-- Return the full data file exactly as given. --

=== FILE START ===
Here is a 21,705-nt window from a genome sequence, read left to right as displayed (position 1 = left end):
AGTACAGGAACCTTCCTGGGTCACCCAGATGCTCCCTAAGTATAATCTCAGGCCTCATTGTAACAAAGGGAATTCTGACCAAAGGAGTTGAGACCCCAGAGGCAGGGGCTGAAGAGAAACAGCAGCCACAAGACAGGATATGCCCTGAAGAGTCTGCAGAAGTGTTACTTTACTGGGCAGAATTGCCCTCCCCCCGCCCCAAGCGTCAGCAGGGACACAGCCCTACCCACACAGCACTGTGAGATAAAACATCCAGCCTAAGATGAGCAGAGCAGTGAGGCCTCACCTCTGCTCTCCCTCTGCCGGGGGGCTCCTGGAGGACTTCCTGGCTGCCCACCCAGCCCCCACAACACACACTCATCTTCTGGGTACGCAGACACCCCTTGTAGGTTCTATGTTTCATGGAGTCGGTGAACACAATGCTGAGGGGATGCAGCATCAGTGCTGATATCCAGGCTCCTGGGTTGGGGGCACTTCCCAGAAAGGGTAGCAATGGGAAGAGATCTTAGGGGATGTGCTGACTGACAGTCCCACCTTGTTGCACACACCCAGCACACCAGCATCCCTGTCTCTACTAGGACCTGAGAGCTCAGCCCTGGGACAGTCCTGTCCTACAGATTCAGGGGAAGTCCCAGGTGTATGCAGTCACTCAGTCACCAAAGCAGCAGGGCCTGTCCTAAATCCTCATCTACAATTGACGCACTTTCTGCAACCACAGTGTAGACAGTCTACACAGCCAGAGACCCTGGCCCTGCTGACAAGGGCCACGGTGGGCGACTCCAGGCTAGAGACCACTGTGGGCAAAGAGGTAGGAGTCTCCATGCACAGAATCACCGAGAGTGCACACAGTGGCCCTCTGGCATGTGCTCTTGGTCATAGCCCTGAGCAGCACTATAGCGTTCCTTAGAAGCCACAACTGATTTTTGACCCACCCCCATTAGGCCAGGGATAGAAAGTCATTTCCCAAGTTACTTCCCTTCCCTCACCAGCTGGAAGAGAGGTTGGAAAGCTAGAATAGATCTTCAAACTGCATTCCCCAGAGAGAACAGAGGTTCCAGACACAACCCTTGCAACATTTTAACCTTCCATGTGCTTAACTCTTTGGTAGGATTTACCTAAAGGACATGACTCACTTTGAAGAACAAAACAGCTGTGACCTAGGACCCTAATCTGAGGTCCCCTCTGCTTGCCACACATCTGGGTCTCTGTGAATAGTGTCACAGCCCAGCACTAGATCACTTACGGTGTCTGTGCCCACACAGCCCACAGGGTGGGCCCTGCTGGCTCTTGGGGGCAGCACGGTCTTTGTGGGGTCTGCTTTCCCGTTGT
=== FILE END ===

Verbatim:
Here is a 21,705-nt window from a genome sequence, read left to right as displayed (position 1 = left end):
AGTACAGGAACCTTCCTGGGTCACCCAGATGCTCCCTAAGTATAATCTCAGGCCTCATTGTAACAAAGGGAATTCTGACCAAAGGAGTTGAGACCCCAGAGGCAGGGGCTGAAGAGAAACAGCAGCCACAAGACAGGATATGCCCTGAAGAGTCTGCAGAAGTGTTACTTTACTGGGCAGAATTGCCCTCCCCCCGCCCCAAGCGTCAGCAGGGACACAGCCCTACCCACACAGCACTGTGAGATAAAACATCCAGCCTAAGATGAGCAGAGCAGTGAGGCCTCACCTCTGCTCTCCCTCTGCCGGGGGGCTCCTGGAGGACTTCCTGGCTGCCCACCCAGCCCCCACAACACACACTCATCTTCTGGGTACGCAGACACCCCTTGTAGGTTCTATGTTTCATGGAGTCGGTGAACACAATGCTGAGGGGATGCAGCATCAGTGCTGATATCCAGGCTCCTGGGTTGGGGGCACTTCCCAGAAAGGGTAGCAATGGGAAGAGATCTTAGGGGATGTGCTGACTGACAGTCCCACCTTGTTGCACACACCCAGCACACCAGCATCCCTGTCTCTACTAGGACCTGAGAGCTCAGCCCTGGGACAGTCCTGTCCTACAGATTCAGGGGAAGTCCCAGGTGTATGCAGTCACTCAGTCACCAAAGCAGCAGGGCCTGTCCTAAATCCTCATCTACAATTGACGCACTTTCTGCAACCACAGTGTAGACAGTCTACACAGCCAGAGACCCTGGCCCTGCTGACAAGGGCCACGGTGGGCGACTCCAGGCTAGAGACCACTGTGGGCAAAGAGGTAGGAGTCTCCATGCACAGAATCACCGAGAGTGCACACAGTGGCCCTCTGGCATGTGCTCTTGGTCATAGCCCTGAGCAGCACTATAGCGTTCCTTAGAAGCCACAACTGATTTTTGACCCACCCCCATTAGGCCAGGGATAGAAAGTCATTTCCCAAGTTACTTCCCTTCCCTCACCAGCTGGAAGAGAGGTTGGAAAGCTAGAATAGATCTTCAAACTGCATTCCCCAGAGAGAACAGAGGTTCCAGACACAACCCTTGCAACATTTTAACCTTCCATGTGCTTAACTCTTTGGTAGGATTTACCTAAAGGACATGACTCACTTTGAAGAACAAAACAGCTGTGACCTAGGACCCTAATCTGAGGTCCCCTCTGCTTGCCACACATCTGGGTCTCTGTGAATAGTGTCACAGCCCAGCACTAGATCACTTACGGTGTCTGTGCCCACACAGCCCACAGGGTGGGCCCTGCTGGCTCTTGGGGGCAGCACGGTCTTTGTGGGGTCTGCTTTCCCGTTGT